However, even on the formal side of the economy, it can be argued that the central relations of production were between those who controlled capital (the nomenklatura), and those who sold their labour power for a wage, albeit in a highly controlled labour market. The fascinating discussion of the particular labour conditions in the Donbas is relevant in this context. Workers had been drawn there from across the Soviet Union to exploit its coal reserves: this was an area with a large concentration of prison labour, but also with high wages to attract workers. As Yurchenko shows, this shaped the dynamics of labour protest there in both Soviet and post-Soviet Ukraine.
More generally, Yurchenko is very good at reminding her readers that features of the Ukrainian “state-society-capital” complex, such as state repression, media manipulation or corporate crime, are typical features of neoliberalism more broadly. One interesting finding of her very detailed analysis of different lobbying groups active in Ukraine, is that while EU and US lobbyists certainly have been able to influence government policy, they have often been surprised to find they have not enjoyed the success they are used to in Brussels or Washington (p. 122). Just as the ‘state capitalist’ theory was designed as a theory of capitalism as a whole, and not just of the USSR and similar societies, Yurchenko’s analysis of the role of the shadow economy in both Soviet and post-Soviet Ukraine provides many insights that could helpfully be reflected back onto other capitalist societies before and during the neoliberal period.
This is a book that makes no concessions to imperialism in any form: it is unequivocal in its condemnation of Russia’s actions in Donbas and Crimea, but it is equally clear that NATO expansion and the DCFTA do not serve the interests of working class people living in Ukraine. At the same time, it refuses to reduce the discussion of events in Ukraine to geopolitics. While former US Secretary of State Joe Biden may have had a personal motivation for wanting to topple Yanukovych (Biden’s son wanted to bid for shale gas resources then controlled by the latter’s son), Yurchenko is dismissive of the notion that the US orchestrated a coup. Yurchenko refuses to call the 2013-2014 events, which have led to the continuation of oligarchic rule and the degeneration of the country into civil war a “revolution of dignity”, but nor does she accept that there was a “fascist coup”, even if the far right was present within both the Maidans and the anti-Maidans. With its clear-eyed analysis of the crimes that have been committed for the sake of accumulation by both Ukrainian and non-Ukrainian actors, and its solidarity with those who have attempted to resist, this book is worthy of its dedication: “to the victims of capital”.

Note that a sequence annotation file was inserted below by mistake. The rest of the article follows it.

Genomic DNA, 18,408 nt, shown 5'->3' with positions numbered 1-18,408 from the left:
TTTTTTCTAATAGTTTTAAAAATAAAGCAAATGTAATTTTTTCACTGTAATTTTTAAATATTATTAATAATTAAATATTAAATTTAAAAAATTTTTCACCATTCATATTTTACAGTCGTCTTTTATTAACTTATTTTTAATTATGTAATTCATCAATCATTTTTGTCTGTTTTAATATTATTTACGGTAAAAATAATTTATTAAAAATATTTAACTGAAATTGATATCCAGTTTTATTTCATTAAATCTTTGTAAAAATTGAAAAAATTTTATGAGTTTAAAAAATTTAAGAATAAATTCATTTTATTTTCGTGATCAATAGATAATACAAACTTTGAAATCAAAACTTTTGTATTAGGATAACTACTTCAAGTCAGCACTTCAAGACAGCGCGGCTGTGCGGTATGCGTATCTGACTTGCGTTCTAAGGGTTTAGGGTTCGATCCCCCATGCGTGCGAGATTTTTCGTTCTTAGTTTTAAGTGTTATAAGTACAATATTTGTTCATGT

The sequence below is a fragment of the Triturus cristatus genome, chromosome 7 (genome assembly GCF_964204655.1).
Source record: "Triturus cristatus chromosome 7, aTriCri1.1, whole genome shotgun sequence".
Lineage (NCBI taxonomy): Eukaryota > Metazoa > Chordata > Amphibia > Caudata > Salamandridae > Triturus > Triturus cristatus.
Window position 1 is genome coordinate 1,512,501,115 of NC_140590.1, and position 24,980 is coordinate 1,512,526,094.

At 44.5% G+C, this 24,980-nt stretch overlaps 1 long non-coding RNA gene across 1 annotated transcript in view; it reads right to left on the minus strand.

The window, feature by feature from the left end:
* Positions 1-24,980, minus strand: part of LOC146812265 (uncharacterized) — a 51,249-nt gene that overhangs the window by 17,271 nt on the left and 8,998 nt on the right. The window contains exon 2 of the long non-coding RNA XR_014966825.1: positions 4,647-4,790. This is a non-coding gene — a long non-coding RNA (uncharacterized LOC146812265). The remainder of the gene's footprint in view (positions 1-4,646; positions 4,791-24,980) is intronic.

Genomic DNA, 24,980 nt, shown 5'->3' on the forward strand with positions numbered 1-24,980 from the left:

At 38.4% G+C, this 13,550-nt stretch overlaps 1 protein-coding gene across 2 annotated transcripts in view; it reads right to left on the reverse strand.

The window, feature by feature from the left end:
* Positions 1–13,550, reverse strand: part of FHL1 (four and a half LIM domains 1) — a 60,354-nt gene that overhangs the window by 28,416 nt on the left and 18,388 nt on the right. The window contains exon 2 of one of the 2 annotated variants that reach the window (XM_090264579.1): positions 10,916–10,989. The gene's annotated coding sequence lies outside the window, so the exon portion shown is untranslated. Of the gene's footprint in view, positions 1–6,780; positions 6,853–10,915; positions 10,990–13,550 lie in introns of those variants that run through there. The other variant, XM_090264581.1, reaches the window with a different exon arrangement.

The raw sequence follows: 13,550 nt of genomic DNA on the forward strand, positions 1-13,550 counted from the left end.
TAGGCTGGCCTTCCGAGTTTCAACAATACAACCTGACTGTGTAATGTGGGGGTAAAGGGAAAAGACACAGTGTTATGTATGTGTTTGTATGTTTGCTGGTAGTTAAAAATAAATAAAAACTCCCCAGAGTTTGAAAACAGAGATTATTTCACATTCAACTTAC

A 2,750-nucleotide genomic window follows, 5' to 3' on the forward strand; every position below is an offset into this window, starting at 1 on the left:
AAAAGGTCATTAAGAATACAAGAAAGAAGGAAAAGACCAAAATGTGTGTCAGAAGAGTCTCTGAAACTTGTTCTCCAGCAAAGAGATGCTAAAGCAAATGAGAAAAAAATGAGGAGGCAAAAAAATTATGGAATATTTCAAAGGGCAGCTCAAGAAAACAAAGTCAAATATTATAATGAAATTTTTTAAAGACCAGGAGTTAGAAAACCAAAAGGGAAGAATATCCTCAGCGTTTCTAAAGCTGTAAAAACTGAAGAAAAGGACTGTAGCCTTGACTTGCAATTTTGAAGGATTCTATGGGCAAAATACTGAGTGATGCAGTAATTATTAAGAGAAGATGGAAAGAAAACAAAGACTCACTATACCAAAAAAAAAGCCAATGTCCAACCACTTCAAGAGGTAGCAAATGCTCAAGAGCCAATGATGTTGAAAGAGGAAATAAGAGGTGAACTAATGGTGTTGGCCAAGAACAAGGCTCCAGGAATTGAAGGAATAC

Ukraine and the Empire of Capital: From Marketisation to Armed Conflict, by Yuliya Yurchenko (2017), is published by Pluto Press.